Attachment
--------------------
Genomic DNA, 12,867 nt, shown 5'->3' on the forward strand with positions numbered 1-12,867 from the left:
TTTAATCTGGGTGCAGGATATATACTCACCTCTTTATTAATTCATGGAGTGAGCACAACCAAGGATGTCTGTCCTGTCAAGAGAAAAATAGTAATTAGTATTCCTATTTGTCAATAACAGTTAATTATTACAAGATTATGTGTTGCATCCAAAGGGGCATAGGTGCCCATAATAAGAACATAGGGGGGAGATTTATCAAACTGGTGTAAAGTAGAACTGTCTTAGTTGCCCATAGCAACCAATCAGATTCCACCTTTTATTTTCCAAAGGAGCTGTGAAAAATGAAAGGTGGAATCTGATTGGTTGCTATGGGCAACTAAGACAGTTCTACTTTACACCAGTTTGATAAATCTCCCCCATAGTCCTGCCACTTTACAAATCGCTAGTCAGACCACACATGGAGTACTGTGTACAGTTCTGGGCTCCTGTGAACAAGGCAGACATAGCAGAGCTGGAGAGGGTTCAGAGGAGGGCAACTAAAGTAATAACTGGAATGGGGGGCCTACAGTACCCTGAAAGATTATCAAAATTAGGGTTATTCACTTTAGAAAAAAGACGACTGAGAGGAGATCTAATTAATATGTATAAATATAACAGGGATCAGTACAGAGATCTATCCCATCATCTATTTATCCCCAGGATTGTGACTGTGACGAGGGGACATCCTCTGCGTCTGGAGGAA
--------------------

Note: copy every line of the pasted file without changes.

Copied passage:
Genomic DNA, 12,867 nt, shown 5'->3' on the forward strand with positions numbered 1-12,867 from the left:
TTTAATCTGGGTGCAGGATATATACTCACCTCTTTATTAATTCATGGAGTGAGCACAACCAAGGATGTCTGTCCTGTCAAGAGAAAAATAGTAATTAGTATTCCTATTTGTCAATAACAGTTAATTATTACAAGATTATGTGTTGCATCCAAAGGGGCATAGGTGCCCATAATAAGAACATAGGGGGGAGATTTATCAAACTGGTGTAAAGTAGAACTGTCTTAGTTGCCCATAGCAACCAATCAGATTCCACCTTTTATTTTCCAAAGGAGCTGTGAAAAATGAAAGGTGGAATCTGATTGGTTGCTATGGGCAACTAAGACAGTTCTACTTTACACCAGTTTGATAAATCTCCCCCATAGTCCTGCCACTTTACAAATCGCTAGTCAGACCACACATGGAGTACTGTGTACAGTTCTGGGCTCCTGTGAACAAGGCAGACATAGCAGAGCTGGAGAGGGTTCAGAGGAGGGCAACTAAAGTAATAACTGGAATGGGGGGCCTACAGTACCCTGAAAGATTATCAAAATTAGGGTTATTCACTTTAGAAAAAAGACGACTGAGAGGAGATCTAATTAATATGTATAAATATAACAGGGATCAGTACAGAGATCTATCCCATCATCTATTTATCCCCAGGATTGTGACTGTGACGAGGGGACATCCTCTGCGTCTGGAGGAA